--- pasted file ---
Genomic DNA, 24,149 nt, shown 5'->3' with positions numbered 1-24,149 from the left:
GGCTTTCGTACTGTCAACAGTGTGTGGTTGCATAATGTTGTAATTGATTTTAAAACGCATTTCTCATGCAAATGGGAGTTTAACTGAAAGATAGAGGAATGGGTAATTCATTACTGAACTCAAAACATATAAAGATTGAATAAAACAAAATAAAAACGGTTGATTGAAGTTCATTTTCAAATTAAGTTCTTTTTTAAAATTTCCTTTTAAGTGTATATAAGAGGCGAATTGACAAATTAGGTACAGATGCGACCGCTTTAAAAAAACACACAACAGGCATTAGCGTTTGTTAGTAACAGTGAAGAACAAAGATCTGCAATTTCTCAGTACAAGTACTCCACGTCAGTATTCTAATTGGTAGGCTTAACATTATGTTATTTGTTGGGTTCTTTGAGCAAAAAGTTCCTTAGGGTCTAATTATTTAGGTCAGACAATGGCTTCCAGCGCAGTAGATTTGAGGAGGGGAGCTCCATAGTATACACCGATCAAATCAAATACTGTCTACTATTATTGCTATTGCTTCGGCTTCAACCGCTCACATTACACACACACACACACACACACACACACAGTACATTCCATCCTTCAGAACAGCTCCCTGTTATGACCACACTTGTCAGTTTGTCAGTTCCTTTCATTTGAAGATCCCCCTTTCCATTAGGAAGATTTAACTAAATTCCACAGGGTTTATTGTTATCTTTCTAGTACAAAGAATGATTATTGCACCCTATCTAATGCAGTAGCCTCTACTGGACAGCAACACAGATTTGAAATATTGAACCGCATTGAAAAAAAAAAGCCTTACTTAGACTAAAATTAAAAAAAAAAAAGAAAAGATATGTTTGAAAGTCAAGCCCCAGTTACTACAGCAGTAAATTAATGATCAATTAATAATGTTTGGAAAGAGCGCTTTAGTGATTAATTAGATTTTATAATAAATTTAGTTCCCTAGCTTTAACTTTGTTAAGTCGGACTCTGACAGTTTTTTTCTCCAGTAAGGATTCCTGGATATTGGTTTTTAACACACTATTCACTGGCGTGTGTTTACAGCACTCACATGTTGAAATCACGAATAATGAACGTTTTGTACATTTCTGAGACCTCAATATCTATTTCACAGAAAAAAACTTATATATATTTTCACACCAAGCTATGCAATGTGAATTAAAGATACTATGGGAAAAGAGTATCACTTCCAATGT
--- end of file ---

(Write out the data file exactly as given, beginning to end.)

Genomic DNA, 24,149 nt, shown 5'->3' with positions numbered 1-24,149 from the left:
GGCTTTCGTACTGTCAACAGTGTGTGGTTGCATAATGTTGTAATTGATTTTAAAACGCATTTCTCATGCAAATGGGAGTTTAACTGAAAGATAGAGGAATGGGTAATTCATTACTGAACTCAAAACATATAAAGATTGAATAAAACAAAATAAAAACGGTTGATTGAAGTTCATTTTCAAATTAAGTTCTTTTTTAAAATTTCCTTTTAAGTGTATATAAGAGGCGAATTGACAAATTAGGTACAGATGCGACCGCTTTAAAAAAACACACAACAGGCATTAGCGTTTGTTAGTAACAGTGAAGAACAAAGATCTGCAATTTCTCAGTACAAGTACTCCACGTCAGTATTCTAATTGGTAGGCTTAACATTATGTTATTTGTTGGGTTCTTTGAGCAAAAAGTTCCTTAGGGTCTAATTATTTAGGTCAGACAATGGCTTCCAGCGCAGTAGATTTGAGGAGGGGAGCTCCATAGTATACACCGATCAAATCAAATACTGTCTACTATTATTGCTATTGCTTCGGCTTCAACCGCTCACATTACACACACACACACACACACACACACACAGTACATTCCATCCTTCAGAACAGCTCCCTGTTATGACCACACTTGTCAGTTTGTCAGTTCCTTTCATTTGAAGATCCCCCTTTCCATTAGGAAGATTTAACTAAATTCCACAGGGTTTATTGTTATCTTTCTAGTACAAAGAATGATTATTGCACCCTATCTAATGCAGTAGCCTCTACTGGACAGCAACACAGATTTGAAATATTGAACCGCATTGAAAAAAAAAAGCCTTACTTAGACTAAAATTAAAAAAAAAAAAGAAAAGATATGTTTGAAAGTCAAGCCCCAGTTACTACAGCAGTAAATTAATGATCAATTAATAATGTTTGGAAAGAGCGCTTTAGTGATTAATTAGATTTTATAATAAATTTAGTTCCCTAGCTTTAACTTTGTTAAGTCGGACTCTGACAGTTTTTTTCTCCAGTAAGGATTCCTGGATATTGGTTTTTAACACACTATTCACTGGCGTGTGTTTACAGCACTCACATGTTGAAATCACGAATAATGAACGTTTTGTACATTTCTGAGACCTCAATATCTATTTCACAGAAAAAAACTTATATATATTTTCACACCAAGCTATGCAATGTGAATTAAAGATACTATGGGAAAAGAGTATCACTTCCAATGT